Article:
Upon its December release, Reitman's dramedy found a teenage audience and scads of supporters like Ebert. How? A lot of things were working on Juno -- a combination of a great script, a talented cast, and a singular creative vision. But it was also packed with oddly specific quirks. When you think of Juno today, some probably come rushing back: the Barry Louis Polisar and Moldy Peaches songs; Diablo Cody's hilarious dialogue (shout-out to "pork swords"); Michael Cera's insane gold shorts; and, of course, "What? Can you just hold on for a second? I'm on my hamburger phone." Hands down the most iconic and unforgettable prop was that kitschy plastic phone, wielded shamelessly by Ellen Page's title character.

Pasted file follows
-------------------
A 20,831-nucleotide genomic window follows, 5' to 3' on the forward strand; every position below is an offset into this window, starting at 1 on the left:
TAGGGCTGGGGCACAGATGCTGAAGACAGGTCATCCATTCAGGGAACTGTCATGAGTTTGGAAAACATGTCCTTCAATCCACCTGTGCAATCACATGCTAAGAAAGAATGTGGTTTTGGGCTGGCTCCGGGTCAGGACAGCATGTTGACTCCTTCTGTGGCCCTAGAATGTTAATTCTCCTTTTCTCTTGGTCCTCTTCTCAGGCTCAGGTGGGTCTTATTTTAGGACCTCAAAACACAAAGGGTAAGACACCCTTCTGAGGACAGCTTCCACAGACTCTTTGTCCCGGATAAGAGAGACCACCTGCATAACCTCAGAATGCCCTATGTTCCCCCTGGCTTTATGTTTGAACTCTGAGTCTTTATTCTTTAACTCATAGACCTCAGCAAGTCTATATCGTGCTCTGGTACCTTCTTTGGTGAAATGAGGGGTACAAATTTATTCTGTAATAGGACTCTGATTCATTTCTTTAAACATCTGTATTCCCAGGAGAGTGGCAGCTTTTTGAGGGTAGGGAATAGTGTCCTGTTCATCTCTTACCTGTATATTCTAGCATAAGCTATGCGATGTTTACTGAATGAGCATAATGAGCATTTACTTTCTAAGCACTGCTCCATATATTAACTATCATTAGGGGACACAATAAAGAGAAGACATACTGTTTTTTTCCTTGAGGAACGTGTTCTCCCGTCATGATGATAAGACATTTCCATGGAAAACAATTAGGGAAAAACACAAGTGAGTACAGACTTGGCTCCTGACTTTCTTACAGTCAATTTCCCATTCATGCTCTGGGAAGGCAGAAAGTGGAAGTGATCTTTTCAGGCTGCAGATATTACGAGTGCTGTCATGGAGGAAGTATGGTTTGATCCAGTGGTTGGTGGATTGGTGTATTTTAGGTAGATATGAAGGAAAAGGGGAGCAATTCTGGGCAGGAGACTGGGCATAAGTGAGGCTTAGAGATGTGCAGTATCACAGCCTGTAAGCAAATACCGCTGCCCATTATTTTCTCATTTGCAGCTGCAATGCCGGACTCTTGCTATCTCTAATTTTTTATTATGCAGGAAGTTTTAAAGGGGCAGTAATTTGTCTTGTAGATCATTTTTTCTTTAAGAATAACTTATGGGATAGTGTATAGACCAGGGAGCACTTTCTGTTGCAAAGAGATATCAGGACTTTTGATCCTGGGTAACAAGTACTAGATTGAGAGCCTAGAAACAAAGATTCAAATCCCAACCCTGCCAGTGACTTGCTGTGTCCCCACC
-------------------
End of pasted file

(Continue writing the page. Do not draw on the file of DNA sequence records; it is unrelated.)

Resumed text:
As random as it seemed, the hamburger phone was deliberately noted in Cody's first script. She sketched it out based on recollections of her youth, and along with Reitman, insisted it be used in the film. ("I always say I’m kind of an emotional scavenger because everything that I write about is drawn from life," Cody's said. "She used to talk for hours to her high school boyfriend on a hamburger phone," a Fox Searchlight exec said in 2008.) Finding something so specific was no easy task for Juno's prop team, which struggled for about two weeks to source one. And once they did, another obstacle surfaced. Production designer Steve Saklad detailed the phone's thorny journey to the screen in an interview for Thrillist's "100 Greatest Props in Movie History":